Africa-Asia Trade and Investment: Challenges and Opportunities for African Economies
By Yutaka Yoshino
Published: Friday, April 27, 2007
During the last fifteen years, trade flows between Africa and Asia have rapidly increased. This is the hallmark of the recent growth of South-South trade and investment. Africas exports to Asia have been growing rapidly since 1990 and accelerated since 2003. While the 15% growth of Africas exports to Asia during 1990-1995 was especially rapid compared to other regions, over the last five years, total exports of African countries to Asia have grown at an even faster rate of 20%. In fact, since 2003, the annual growth rate has reached all time high at 30%.
Africas imports from Asia have also grown. However, they have grown less rapidly than exports, allowing African countries to substantially reduce their overall trade deficit, which amounted to as much as 50% of their total trade value with Asia in the early 90s. The rapid growth in Africas exports has created financial space for Africa to import. The average annual growth rate of Africas imports from Asia was 13% between 1990 and 1995, and accelerated to 18% between 2000 and 2005. Africa imports one third of its total imports from Asia, next only to the EU.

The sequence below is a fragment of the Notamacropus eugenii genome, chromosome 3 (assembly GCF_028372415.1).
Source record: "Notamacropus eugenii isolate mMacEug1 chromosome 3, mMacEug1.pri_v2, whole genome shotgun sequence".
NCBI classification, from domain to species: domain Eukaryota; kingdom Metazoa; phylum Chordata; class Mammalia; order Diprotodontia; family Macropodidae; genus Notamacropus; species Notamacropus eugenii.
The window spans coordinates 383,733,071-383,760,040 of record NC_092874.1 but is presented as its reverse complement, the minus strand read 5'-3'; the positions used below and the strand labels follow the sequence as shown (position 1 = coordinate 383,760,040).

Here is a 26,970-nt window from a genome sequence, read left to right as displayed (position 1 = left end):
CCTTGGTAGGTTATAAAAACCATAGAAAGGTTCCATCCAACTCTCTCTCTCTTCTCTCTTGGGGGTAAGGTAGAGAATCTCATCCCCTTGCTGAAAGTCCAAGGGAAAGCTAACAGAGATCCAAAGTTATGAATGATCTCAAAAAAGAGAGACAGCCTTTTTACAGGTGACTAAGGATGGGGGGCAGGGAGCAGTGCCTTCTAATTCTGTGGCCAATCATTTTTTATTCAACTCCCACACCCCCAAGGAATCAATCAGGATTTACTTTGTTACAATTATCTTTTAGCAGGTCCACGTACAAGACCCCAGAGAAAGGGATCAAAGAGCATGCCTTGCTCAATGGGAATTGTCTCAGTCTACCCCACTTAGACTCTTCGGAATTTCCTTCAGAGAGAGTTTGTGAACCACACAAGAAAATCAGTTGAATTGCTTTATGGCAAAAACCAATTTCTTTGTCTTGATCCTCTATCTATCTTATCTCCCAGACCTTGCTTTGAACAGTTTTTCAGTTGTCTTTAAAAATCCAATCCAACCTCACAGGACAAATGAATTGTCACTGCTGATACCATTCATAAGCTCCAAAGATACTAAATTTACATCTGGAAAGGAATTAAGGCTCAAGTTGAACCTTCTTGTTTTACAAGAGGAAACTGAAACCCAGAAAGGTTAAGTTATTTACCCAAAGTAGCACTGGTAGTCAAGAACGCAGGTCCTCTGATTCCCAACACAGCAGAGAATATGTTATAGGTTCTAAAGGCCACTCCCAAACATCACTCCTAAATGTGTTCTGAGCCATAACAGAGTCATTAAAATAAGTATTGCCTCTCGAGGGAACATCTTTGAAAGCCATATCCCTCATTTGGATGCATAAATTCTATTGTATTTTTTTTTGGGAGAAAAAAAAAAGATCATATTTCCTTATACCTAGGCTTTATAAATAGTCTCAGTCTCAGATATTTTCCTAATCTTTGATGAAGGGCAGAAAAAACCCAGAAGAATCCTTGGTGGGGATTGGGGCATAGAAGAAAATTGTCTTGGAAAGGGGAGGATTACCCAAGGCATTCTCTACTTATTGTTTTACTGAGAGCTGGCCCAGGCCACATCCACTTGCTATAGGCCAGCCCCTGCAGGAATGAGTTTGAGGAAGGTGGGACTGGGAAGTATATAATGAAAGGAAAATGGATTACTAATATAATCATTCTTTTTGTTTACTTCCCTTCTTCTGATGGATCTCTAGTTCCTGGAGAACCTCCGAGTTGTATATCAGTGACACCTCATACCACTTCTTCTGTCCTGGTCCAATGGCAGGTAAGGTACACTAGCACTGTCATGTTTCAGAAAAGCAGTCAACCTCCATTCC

WORK IN PROGRESS
Bio: Yutaka Yoshino is an economist working at the Office of the Chief Economist of the World Bank Africa Region. He is specialized in international trade and industrial organization. His current interests include: domestic investment climate and economic integration of low-income countries; economic geography and regional integration; and South-South trade and investment. He co-authored the World Bank report Patterns of Africa-Asia Trade and Investment (2004), was a key contributor to Africas Silk Road (2007), and continues working on Africa-Asia trade and investment. His past research also includes several publications on the topic of environmental policies and international trade such as "Testing for Pollution Havens Inside and Outside of Regional Trading Blocs," (with M. Kahn) published in Advances in Economic Analysis and Policy in 2004. Prior to the World Bank, he was Economic Attach at the Permanent Mission of Japan to the United Nations (1995-1998), a summer associate at Resources for the Future (2001), and an undergraduate economics lecturer at the University of Virginia (2002). He obtained masters degrees from Columbia University (international relations) and from the University of Virginia (economics), Ph.D. in economics from the University of Virginia.
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